Last Saturday, thousands of students and fans poured into PGE Park to cheer on their team in one of the year’s most anticipated games. They arrived with painted faces, wearing their team colors, full of school spirit and alcohol.
Last Saturday, thousands of students and fans poured into PGE Park to cheer on their team in one of the year’s most anticipated games.
They arrived with painted faces, wearing their team colors, full of school spirit and alcohol.
But these were not fans that had arrived to cheer on Jerry Glanville’s Portland State team as they struggled in a 27-12 defeat and secured their second consecutive losing season.
The thousands of fans–the majority of the 12,071 that attended–were there to cheer on the Montana Grizzlies, the Vikings’ opponent.
Some had driven the 548 miles that span between Missoula and PGE Park, while other Montana diehards live in the Portland area. Regardless, they came.
They were loud and obnoxious but their prideful cheers overwhelmed the typically lethargic Vikings fans and distracted the Portland State players on the field.
You can chalk it up as another disappointment in the long line of letdowns in this university’s history of subpar school spirit.
As Portland State continues to develop and move prominently toward becoming a national leader in the important areas of sustainability, urban growth and research, students, faculty and alumni need to take a closer look at athletics as well.
This university can continue to improve and grow. New buildings can be constructed and old ones updated. Enrollment can increase and research can continue to be a focus. All this can happen without a successful athletic program.
But what might continue to go missing here on campus, even with new buildings and national recognition, is the school loyalty and pride that was evident at Saturday’s game, if only from the other team’s fans.
Students develop loyalties to their university based on their ability to have positive and memorable experiences.
Some find their niche in student groups, clubs or fraternities. Others find a network of friends in their residence halls or within their academic discipline.
At other universities, even urban commuter schools like this one, many students get their university bearings by rooting on their respected teams.
And students here, like it or not, will soon deal with the reality that Portland State athletics is not going away.
The hiring of athletic director Torre Chisholm was a key indicator of this university’s support.
Chisholm and his staff have made facility upgrades, poured money into advertising and captivated the attention of the campus–if only for a few moments–when they hired Glanville and the men’s basketball squad played in the NCAA Tournament for the first time last year.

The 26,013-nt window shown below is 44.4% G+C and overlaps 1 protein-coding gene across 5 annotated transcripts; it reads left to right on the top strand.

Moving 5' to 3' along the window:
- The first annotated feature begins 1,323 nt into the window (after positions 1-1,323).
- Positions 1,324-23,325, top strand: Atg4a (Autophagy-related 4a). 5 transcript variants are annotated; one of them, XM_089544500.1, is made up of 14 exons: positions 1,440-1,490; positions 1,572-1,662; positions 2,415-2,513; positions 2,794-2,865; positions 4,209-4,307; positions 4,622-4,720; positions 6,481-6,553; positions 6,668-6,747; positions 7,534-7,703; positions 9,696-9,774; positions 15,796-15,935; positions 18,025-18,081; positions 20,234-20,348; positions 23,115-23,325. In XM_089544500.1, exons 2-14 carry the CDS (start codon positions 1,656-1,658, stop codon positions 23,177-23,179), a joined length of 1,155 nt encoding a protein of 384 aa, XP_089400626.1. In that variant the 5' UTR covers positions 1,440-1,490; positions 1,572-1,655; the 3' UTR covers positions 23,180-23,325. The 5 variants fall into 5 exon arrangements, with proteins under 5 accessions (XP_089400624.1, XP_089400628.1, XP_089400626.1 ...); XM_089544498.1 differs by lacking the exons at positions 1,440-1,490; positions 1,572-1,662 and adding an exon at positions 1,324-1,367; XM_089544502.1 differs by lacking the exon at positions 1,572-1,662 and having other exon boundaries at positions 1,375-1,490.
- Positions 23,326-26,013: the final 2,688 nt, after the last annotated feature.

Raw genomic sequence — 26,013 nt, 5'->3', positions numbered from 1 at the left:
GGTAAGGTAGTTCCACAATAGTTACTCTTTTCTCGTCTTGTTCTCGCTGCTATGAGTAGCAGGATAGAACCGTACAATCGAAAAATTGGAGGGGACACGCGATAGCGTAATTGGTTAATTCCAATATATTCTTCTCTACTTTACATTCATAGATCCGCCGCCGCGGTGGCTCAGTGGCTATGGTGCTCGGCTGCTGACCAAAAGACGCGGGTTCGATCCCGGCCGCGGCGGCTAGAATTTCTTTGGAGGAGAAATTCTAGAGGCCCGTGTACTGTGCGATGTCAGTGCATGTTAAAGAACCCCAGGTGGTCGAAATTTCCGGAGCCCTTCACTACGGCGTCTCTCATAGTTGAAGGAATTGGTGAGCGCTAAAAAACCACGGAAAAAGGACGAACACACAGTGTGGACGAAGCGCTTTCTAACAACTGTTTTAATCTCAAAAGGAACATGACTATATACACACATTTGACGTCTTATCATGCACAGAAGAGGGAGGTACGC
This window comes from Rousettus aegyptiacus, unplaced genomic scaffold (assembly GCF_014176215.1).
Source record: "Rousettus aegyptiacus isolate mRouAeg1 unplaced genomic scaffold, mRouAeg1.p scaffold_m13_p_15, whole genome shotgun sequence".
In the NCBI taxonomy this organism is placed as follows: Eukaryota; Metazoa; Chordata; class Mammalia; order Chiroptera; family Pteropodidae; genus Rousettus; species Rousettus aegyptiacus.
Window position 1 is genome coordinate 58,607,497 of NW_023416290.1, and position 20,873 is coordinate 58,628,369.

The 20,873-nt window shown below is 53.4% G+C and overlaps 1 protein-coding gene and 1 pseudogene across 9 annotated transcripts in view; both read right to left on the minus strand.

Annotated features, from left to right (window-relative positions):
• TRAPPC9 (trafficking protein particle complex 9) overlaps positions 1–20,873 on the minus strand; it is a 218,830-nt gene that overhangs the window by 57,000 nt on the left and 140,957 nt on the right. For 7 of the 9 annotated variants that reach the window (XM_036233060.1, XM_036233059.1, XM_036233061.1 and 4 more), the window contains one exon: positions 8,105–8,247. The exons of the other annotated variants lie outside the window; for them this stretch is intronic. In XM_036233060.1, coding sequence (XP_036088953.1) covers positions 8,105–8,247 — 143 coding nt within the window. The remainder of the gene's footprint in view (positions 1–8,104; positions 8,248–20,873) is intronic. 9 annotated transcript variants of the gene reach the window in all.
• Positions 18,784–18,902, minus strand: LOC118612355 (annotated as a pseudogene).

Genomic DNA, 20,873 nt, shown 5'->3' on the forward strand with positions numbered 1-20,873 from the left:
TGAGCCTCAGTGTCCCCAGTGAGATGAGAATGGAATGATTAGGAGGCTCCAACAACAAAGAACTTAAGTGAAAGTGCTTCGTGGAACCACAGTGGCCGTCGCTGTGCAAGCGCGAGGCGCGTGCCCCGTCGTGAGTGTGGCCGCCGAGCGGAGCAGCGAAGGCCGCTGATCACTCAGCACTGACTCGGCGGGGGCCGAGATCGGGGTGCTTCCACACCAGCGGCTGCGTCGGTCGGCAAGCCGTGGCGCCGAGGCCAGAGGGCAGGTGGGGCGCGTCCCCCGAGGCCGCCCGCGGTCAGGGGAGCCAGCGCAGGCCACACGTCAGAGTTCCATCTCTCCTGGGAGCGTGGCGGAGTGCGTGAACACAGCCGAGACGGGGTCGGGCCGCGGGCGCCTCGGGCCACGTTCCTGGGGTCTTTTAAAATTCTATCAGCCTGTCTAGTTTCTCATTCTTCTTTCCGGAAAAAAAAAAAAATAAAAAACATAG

But their greatest work in developing athletics on this campus is likely forthcoming.
In the next few years the face of athletics at this university could drastically change. In terms of personnel, teams are improving–coaches and athletes here now are more talented than ever before.
Proof of that can be found in the three conference championships won last year and the likeliness that more could come this academic year. Facilities will likely change as well.
PGE Park seems headed for a renovation that will make the stadium into a more traditional football and soccer facility while maintaining its current status as one of the only urban stadiums on the West Coast. Upon the completion of the new recreation facility, the Stott Center could also undergo a massive face-lift.
The result could be two pristine facilities for the Portland State community to either enjoy or ignore.
But if Saturday’s game was any clue, it will be rival fans that will enjoy the new accommodations the most.
The growth of the university in other areas means growth for athletics as well. Are Portland State athletics doomed to become the stepchild on campus? If attendance and support are indicators, it seems we are headed that way.
Just 11 weeks ago, Wim Wievel announced to the football team during a visit to practice that he was in full support and declared that you cannot have a serious university in this country without taking football and athletics seriously.
For the most part that is true. Athletics provide opportunities for universities to gain exposure, which usually leads to greater recognition and added revenue from merchandise sales.
Stellar athletics typically place schools that are on the verge of blossoming over the top because successful teams give a university just another thing to hang its hat on.
As Portland State moves forward in establishing itself locally and nationally, students should consider the benefits of supporting athletics.